If you are an innovation professional or an investor in new technology, you certainly appreciate that it is important to investigate and analyze the so-called "patent landscape" prior to moving forward with your business plans. As shown by examples such as the $600 plus million settlement of the BlackBerry(tm) lawsuit in 2006 and the $431 million liability court finding that Boston Scientific infringed the patent of a New Jersey doctor, the execution of innovation and technology-based business strategies can be significantly derailed by the pre-existing patent rights of others. In view of these examples (as well as many others), you should not embark on any innovation or technology investment prior to developing a valid point of view on how patents will affect your investment payback. However, in talking to clients of my IP business strategy consulting company, I know that there is no uniform understanding of exactly what a
In my wanderings through the Internet, I recently came across a new-to-me management concept. This concept, which generally addresses the management of the risk of strategic decisions, directs C-level corporate decision-makers to embrace as a primary responsibility the management of uncertainty in order to enable the long-term success of their companies. The concept, developed by Michael Raynor of Deloitte Research, is briefly discussed in this article entitled "What is Corporate Strategy, Really" (available here: http://www.iveybusinessjournal.com/article.asp?intArticle_id=722) and in more detail in a book entitled The Strategy Paradox (more info here: http://www.amazon.com/Strategy-Paradox-committing-success-failure/dp/0385516223 ). In the article, Mr. Raynor effectively asserts that traditional models of corporate strategy are flawed because they are inherently based on a supposed understanding of future events. Instead of embracing the fallacy that they are able to predict the future, business leaders should acknowledge and accept that a significant aspect of corporate decision making is based upon planning
As reported in a recent New York Times article, an inventor has developed remarkable innovations in fluid dynamics, which is the way fluids (that is, air and liquids) travel in a system. If widely adopted, these innovations are expected to provide revolutionary improvements in several industrial processes. To quickly summarize this technology, the inventor, Jay Harman, has used a technique called “biomimicry” to adopt (actually co-opt) a fundamental feature of the way fluids travel in nature which, when applied to one or more of the aircraft, air-conditioning, boating, pump and wind turbine industries, could allow these processes to be conducted to much more efficiently, and with less energy consumption. Notwithstanding the marked improvements seen with Mr. Harman’s technology, industry has not been enthusiastic in adopting it for use. The New York Times article is focused on the reality that innovations are often rejected by industry if they represent too large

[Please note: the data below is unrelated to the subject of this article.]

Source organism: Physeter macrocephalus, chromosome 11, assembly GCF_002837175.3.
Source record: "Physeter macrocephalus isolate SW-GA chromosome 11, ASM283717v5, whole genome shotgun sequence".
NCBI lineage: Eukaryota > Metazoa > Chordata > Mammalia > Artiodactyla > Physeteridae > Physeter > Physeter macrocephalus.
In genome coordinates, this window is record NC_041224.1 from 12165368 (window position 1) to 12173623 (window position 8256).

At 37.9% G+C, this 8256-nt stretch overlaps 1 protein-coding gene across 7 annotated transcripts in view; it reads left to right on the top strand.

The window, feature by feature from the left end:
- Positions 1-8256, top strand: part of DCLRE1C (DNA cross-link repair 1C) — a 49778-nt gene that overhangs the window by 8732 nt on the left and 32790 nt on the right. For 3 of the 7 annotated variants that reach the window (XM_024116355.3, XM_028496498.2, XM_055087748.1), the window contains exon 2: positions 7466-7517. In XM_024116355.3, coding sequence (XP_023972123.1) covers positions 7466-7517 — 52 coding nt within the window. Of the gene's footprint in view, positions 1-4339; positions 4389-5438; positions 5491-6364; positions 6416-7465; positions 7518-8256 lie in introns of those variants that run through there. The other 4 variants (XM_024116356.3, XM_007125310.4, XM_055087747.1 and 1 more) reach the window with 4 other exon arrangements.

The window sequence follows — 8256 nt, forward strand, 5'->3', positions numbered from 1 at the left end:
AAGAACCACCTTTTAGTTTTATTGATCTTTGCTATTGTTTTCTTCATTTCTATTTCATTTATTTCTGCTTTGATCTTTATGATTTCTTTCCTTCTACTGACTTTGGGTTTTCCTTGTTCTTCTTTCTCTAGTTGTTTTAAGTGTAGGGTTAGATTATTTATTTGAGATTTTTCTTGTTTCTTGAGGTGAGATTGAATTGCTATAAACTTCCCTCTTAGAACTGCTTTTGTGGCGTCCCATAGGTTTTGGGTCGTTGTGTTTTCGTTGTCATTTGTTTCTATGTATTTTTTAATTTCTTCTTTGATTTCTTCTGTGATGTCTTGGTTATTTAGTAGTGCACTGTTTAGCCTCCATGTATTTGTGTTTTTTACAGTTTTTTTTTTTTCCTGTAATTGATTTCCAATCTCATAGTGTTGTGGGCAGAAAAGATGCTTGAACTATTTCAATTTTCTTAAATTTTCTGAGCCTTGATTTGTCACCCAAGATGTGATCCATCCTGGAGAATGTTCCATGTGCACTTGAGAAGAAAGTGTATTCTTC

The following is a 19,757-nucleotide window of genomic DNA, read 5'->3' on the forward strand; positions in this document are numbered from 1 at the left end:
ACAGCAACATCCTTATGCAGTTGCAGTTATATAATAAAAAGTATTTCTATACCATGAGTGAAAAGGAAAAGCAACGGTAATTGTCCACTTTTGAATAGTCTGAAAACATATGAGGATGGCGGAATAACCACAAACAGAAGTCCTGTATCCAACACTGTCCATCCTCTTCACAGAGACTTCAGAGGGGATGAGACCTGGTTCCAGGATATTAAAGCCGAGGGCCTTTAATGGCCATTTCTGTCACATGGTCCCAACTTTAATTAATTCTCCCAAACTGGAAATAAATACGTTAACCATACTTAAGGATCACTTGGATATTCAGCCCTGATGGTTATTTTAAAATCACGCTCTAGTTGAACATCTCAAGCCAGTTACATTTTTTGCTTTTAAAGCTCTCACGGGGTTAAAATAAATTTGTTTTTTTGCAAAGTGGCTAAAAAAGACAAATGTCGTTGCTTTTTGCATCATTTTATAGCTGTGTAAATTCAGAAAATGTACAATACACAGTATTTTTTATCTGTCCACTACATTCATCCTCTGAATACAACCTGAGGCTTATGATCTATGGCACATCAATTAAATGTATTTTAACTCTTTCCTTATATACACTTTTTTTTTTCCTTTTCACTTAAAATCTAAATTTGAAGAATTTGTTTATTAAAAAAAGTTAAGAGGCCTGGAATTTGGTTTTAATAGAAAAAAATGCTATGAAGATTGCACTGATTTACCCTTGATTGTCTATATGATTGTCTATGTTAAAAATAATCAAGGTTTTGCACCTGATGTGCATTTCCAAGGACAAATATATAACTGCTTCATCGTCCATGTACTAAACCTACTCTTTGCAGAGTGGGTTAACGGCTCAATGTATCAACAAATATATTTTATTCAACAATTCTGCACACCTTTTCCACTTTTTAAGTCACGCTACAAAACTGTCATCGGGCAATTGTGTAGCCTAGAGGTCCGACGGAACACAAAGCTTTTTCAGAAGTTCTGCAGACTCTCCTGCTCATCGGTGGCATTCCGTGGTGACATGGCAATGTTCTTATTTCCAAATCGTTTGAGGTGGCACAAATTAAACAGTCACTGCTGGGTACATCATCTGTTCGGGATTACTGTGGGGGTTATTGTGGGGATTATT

Your company has a question about your company's patent portfolio. This is an issue for your company's in-house or outside patent counsel, right? Maybe not. If the question relates to whether an invention is patentable and whether the patent is likely to grant, a patent attorney is the correct person to contact. But if the question is whether you should obtain a patent on a patentable invention, your company's patent counsel is quite probably not the correct source of counsel. The latter is a question of patent strategy, which is inherently a business question, not a legal question. However, many businesses assume that when a patent issue comes up, a patent attorney should be contacted because a patent attorney knows about patents. So why are patent attorneys typically not suited to address patent business questions? As many people know, useful, novel and unobvious inventions are patentable. Significantly, however, there is no
On a recent business road trip up the Interstate 85 corridor between Atlanta and Charlotte, I was stricken by the large number of empty small and mid-sized manufacturing facilities lining the expressway. On the drive north to Charlotte, we passed a dozen or more large, but abandoned, industrial buildings with empty parking lots and "Available" real estate signs visible from the road. In a significant manner, these empty facilities demonstrate the debilitating effects of globalization on the formerly vibrant small and mid-sized manufacturing base that previously dotted the landscape of the U.S. After establishing the markets and building the customers for, as some examples, specialty plastics, packaging materials or electronics, these companies lost the "race to the bottom" on price against low cost foreign manufacturers and, as a result, went out of business. When these companies closed their doors, well-paying jobs, the owners' assets and the local tax base were